Prior to beginning any construction project, contractors and project engineers need to locate underground utilities. Since the diagrams mapping the precise location of subterranean cables and pipes are often inaccurate, what is a cost effective means of locating and documenting underground infrastructure?
One of the most critical aspects of planning for construction projects is locating the underground utilities currently existing on the site. In addition to the potential hazards, delays, and costs associated with accidental breaks in utility lines, many states, such as New York and Oregon, legally mandate contractors determine the location of underground pipes and cables prior to starting any excavation work. While many municipalities have diagrams illustrating the location of subterranean infrastructure, these maps are often inaccurate since the construction of the underground utilities occurred more than a century ago. How can engineers and surveyors create an accurate map of underground utilities for a site in a time and cost efficient manner?
The Benefits of Using Subsurface Utility Engineering Practices to Map Underground Utilities
Developed in the 1980s, subsurface utility engineering (SUE) combines principles and methods from civil engineering, surveying, and geophysics to accurate locate and map underground infrastructure to facilitate planning for construction projects involving excavation work.
The benefits of employing SUE, as outlined by the Federal Highway Administration, include the following:
- • Avoid the costs associated with relocating utilities by allowing engineers to design around existing underground infrastructure
• Prevent construction delays caused by the need to relocate utilities
• Reduce the risk of damaging underground utilities
• Decrease the risks to property and people caused by damaging underground utility pipes and cables.
The Federal Highway Administration highly recommends the employing of SUE for highway projects and encourages its use for highway construction projects by offering reimbursement for 80 to 90 percent of the cost of using SUE. In order to receive this funding, contractors working on these projects must meet requirements mandated by the Brooks Act.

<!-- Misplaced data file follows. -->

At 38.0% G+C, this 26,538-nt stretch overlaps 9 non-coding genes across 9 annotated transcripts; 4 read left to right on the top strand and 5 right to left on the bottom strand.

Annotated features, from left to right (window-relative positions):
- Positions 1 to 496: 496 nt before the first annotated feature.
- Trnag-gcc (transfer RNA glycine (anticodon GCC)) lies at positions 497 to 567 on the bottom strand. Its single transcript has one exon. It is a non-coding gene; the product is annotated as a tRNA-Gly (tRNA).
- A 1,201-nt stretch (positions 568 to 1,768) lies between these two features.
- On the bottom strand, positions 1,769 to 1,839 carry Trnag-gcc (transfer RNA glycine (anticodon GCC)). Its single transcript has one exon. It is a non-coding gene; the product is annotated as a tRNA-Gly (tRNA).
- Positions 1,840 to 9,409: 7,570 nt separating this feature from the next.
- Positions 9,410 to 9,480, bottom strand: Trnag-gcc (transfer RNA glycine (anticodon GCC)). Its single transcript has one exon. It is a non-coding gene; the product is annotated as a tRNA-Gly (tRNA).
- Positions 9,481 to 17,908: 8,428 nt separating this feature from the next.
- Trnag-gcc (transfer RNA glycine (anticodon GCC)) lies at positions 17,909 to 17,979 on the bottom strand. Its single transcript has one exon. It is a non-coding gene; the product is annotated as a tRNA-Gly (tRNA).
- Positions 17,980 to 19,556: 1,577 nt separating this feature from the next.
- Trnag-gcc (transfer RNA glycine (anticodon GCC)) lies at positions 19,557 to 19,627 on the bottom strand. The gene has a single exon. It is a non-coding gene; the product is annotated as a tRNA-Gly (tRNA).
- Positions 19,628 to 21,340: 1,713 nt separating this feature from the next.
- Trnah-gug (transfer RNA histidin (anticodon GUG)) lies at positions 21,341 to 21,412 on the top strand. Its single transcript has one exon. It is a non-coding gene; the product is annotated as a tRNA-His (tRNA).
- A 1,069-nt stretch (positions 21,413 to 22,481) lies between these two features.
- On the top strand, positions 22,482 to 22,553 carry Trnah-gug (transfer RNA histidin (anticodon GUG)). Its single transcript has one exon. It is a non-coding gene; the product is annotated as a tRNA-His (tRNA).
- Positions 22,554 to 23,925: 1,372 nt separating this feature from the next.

Practical Application of SUE for Utility Facility Construction Projects
A recent article in Point of Beginning describes how the San Jose – Santa Clara Regional Wastewater Facility (RWF), located in the San Francisco Bay area, used SUE to reach their goal of documenting 90 percent of the underground utilities existing on their site. The reason the management of RWF undertook this project was they found much of the existing maps and information in their GIS database was inaccurate. In fact, they found 60 percent of the infrastructure documented in their system did not actually exist.
Standards and Tools Used to Guide the SUE Project
When developing SUE procedures for this project, the RWF management used the standards outlined in the American Society of Civil Engineers ASCE C-I 38-02, Standard Guidelines for the Collection and Depiction of Existing Subsurface Utility Data. Using these guidelines allowed the engineers and survey team to assess the quality and accuracy of the location data obtained during the project. In order to minimize the likelihood of inaccurate data caused by the limitations of individual technologies, the RWF team developed a “toolbox” with a variety of different locating devices.
Examples of the locating and mapping technologies included in RWF’s Buried Utility Toolbox include:
- • Central GIS system
• Ground penetrating radar (GPR)
• Electromagnetic (EM) locators
• Magnetic locators
• Laser range finders
Once the team completed the new diagrams indicating the location and type of buried utility components and evaluated the accuracy of the data, they then uploaded the information into their central GIS system. This allowed the current team members, as well as those in the future, to access the utility location they needed quickly and easily. At the time the POB author interviewed the RWF representative, the team has successfully located and documented 85 percent of the underground utilities located in the RWF site.
Practical Benefits of Using SUE and the RWF Buried Utility Toolbox
The post project analysis conducted by the RWF team found the advantages of using SUE and the toolbox they devised included:
- • The new procedures eliminated the need to pothole, which refers to manually digging to locate buried utility pipes and cables, thus reducing the cost of constructing a $90 million new head works facility by $400,000.
• Construction delays, which often run as long as six months, associated with locating buried utilities.Additional Information about the Use of SUETo learn more about the benefits of using SUE, review the following information: